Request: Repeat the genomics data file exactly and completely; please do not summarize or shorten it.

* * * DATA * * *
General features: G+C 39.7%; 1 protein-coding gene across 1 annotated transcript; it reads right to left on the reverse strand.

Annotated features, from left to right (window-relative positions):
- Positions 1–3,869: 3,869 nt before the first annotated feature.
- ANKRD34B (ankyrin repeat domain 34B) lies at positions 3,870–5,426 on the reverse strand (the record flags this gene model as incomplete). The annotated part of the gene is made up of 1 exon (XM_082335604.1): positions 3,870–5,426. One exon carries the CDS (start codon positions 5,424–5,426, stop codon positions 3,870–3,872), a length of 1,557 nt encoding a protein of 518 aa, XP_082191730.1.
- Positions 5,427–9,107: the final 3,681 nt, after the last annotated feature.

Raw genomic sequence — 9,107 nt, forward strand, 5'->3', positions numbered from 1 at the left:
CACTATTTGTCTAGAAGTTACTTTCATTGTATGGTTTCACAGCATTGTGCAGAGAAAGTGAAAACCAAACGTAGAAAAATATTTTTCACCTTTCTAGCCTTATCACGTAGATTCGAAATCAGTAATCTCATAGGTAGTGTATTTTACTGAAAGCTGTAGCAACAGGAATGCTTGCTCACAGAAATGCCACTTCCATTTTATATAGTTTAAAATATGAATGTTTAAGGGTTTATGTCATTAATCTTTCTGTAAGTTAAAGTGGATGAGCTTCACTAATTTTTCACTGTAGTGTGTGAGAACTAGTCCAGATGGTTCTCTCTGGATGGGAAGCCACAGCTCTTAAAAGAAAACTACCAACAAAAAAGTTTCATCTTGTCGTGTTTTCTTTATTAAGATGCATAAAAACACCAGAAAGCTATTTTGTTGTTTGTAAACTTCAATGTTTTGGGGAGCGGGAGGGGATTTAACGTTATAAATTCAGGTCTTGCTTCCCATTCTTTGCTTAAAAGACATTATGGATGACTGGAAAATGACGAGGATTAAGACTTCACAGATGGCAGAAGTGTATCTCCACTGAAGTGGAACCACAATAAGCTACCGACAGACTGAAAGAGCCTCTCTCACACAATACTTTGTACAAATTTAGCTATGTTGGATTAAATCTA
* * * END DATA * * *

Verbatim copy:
General features: G+C 39.7%; 1 protein-coding gene across 1 annotated transcript; it reads right to left on the reverse strand.

Annotated features, from left to right (window-relative positions):
- Positions 1–3,869: 3,869 nt before the first annotated feature.
- ANKRD34B (ankyrin repeat domain 34B) lies at positions 3,870–5,426 on the reverse strand (the record flags this gene model as incomplete). The annotated part of the gene is made up of 1 exon (XM_082335604.1): positions 3,870–5,426. One exon carries the CDS (start codon positions 5,424–5,426, stop codon positions 3,870–3,872), a length of 1,557 nt encoding a protein of 518 aa, XP_082191730.1.
- Positions 5,427–9,107: the final 3,681 nt, after the last annotated feature.

Raw genomic sequence — 9,107 nt, forward strand, 5'->3', positions numbered from 1 at the left:
CACTATTTGTCTAGAAGTTACTTTCATTGTATGGTTTCACAGCATTGTGCAGAGAAAGTGAAAACCAAACGTAGAAAAATATTTTTCACCTTTCTAGCCTTATCACGTAGATTCGAAATCAGTAATCTCATAGGTAGTGTATTTTACTGAAAGCTGTAGCAACAGGAATGCTTGCTCACAGAAATGCCACTTCCATTTTATATAGTTTAAAATATGAATGTTTAAGGGTTTATGTCATTAATCTTTCTGTAAGTTAAAGTGGATGAGCTTCACTAATTTTTCACTGTAGTGTGTGAGAACTAGTCCAGATGGTTCTCTCTGGATGGGAAGCCACAGCTCTTAAAAGAAAACTACCAACAAAAAAGTTTCATCTTGTCGTGTTTTCTTTATTAAGATGCATAAAAACACCAGAAAGCTATTTTGTTGTTTGTAAACTTCAATGTTTTGGGGAGCGGGAGGGGATTTAACGTTATAAATTCAGGTCTTGCTTCCCATTCTTTGCTTAAAAGACATTATGGATGACTGGAAAATGACGAGGATTAAGACTTCACAGATGGCAGAAGTGTATCTCCACTGAAGTGGAACCACAATAAGCTACCGACAGACTGAAAGAGCCTCTCTCACACAATACTTTGTACAAATTTAGCTATGTTGGATTAAATCTA